Persistence of asthma symptoms during adolescence: Role of obesity and age at the onset of puberty

Stefano Guerra, Anne L Wright, Wayne J. Morgan, Duane L Sherrill, Catharine J. Holberg, Fernando D. Martinez

Research output: Contribution to journalArticlepeer-review

224 Scopus citations


Little is known about rates and predictors of remission of childhood asthma after the onset of puberty. We used data collected at ages 6, 8, 11, 13, and 16 years from the Tucson Children's Respiratory Study, a population-based birth cohort. The onset of puberty was defined as the age of appearance of the first pubertal signs as reported by parents. Information on wheezing both before and after onset of puberty (mean ± SD follow-up from onset of puberty, 4.2 ± 1 year) was available for 781 children. Of these, 166 had asthma (either frequent wheezing or a physician-confirmed diagnosis plus any wheezing) in at least one survey before puberty. In this group, 58% of the children (97 of 166) reported the presence of wheezing after the onset of puberty (unremitting asthma). In contrast, only 30% (39 of 131) of the children with infrequent wheezing before puberty experienced wheezing episodes after the onset of puberty (unremitting wheezing). In addition to frequent wheezing before puberty, obesity, early onset of puberty, active sinusitis, and skin test sensitization were significant and independent predictors of unremitting asthma after the onset of puberty. Our findings from a population-based longitudinal cohort challenge the commonly held view that asthma usually remits during adolescence.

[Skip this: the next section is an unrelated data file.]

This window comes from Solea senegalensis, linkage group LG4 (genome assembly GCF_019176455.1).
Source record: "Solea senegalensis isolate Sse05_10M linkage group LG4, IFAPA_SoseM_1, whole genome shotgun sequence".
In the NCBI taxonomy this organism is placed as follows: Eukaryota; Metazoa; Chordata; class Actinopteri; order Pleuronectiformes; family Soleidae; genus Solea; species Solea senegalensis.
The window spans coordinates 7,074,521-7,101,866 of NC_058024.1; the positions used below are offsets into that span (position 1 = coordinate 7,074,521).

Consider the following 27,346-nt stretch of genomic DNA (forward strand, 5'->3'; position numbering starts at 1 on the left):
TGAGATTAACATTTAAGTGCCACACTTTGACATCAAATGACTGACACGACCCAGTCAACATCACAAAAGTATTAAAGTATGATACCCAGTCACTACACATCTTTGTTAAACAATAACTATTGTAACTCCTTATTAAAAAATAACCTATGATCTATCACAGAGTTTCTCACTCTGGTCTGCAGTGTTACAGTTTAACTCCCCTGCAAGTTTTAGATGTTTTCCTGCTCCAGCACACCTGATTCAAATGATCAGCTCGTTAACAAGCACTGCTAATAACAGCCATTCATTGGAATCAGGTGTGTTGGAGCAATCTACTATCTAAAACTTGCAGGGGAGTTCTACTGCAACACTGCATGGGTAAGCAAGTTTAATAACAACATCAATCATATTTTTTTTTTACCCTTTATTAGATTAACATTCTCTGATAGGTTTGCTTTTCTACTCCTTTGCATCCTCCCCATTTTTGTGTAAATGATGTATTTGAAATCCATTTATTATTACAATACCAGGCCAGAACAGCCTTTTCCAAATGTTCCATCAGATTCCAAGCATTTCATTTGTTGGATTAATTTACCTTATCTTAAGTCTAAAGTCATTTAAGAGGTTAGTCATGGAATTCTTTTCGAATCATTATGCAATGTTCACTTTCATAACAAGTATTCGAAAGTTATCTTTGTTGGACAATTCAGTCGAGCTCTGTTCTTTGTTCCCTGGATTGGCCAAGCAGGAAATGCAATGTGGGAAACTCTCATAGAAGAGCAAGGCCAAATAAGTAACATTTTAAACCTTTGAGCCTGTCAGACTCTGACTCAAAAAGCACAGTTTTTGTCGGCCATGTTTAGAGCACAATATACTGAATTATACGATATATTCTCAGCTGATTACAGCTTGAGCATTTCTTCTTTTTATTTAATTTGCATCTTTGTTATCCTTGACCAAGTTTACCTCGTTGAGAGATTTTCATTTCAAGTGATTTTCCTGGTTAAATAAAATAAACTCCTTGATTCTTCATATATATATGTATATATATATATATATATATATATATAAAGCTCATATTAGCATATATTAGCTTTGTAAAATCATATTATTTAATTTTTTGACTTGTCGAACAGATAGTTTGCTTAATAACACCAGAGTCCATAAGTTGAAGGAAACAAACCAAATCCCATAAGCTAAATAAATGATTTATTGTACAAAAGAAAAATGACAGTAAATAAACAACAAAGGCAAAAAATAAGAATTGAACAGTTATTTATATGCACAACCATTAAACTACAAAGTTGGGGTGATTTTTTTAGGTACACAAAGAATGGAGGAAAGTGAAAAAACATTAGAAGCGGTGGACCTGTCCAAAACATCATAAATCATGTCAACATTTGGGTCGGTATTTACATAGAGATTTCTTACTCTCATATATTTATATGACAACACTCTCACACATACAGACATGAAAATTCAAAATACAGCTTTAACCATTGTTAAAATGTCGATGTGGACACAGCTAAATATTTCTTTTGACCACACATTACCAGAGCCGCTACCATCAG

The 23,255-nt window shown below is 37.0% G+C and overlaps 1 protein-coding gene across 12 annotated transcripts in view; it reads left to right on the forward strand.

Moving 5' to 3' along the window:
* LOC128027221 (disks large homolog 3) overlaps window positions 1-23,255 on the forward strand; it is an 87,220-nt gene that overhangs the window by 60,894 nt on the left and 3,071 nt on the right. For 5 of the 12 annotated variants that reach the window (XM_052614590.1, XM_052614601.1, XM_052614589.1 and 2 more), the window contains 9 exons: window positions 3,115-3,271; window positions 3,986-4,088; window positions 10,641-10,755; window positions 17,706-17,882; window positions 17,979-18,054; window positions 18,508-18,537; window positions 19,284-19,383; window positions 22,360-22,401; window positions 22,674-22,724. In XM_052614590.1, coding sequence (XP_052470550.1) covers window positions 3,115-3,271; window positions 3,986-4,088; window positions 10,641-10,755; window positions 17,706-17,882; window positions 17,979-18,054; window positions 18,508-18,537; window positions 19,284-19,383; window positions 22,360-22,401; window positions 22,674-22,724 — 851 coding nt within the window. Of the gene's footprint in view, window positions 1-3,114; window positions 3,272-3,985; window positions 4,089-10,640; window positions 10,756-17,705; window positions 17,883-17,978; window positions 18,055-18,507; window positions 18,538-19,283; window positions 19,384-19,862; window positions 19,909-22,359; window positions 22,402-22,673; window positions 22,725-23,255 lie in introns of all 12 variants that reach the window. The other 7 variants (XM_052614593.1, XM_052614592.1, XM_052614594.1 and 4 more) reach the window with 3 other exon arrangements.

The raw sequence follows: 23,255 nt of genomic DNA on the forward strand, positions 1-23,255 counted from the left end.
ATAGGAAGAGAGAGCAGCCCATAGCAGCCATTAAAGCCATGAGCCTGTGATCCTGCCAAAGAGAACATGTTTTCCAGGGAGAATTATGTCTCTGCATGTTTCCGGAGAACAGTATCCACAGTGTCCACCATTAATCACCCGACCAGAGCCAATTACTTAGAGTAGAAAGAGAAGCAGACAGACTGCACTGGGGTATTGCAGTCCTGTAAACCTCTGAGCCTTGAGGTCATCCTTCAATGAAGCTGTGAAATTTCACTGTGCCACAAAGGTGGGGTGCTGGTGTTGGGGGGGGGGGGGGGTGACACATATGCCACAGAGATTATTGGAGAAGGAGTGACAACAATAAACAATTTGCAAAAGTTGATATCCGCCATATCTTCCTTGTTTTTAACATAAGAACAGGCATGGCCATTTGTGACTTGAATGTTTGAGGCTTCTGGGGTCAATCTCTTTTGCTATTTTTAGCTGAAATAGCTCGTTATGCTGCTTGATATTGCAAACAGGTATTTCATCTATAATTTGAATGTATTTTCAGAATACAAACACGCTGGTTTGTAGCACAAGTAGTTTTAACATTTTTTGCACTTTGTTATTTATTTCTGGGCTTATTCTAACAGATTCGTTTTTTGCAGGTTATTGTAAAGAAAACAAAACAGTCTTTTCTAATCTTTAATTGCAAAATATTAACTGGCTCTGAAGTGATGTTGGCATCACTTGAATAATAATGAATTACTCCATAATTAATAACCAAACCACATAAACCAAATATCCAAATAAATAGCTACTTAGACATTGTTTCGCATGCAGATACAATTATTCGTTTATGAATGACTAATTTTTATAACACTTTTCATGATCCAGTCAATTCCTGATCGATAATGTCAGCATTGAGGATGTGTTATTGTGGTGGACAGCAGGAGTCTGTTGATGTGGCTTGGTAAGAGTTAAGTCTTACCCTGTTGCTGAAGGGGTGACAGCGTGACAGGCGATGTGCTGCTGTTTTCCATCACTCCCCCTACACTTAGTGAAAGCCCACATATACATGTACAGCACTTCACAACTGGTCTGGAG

Original languageEnglish (US)
Pages (from-to)78-85
Number of pages8
JournalAmerican journal of respiratory and critical care medicine
Issue number1
StatePublished - Jul 1 2004


  • Asthma
  • Obesity
  • Puberty
  • Wheezing

ASJC Scopus subject areas

  • Pulmonary and Respiratory Medicine
  • Critical Care and Intensive Care Medicine


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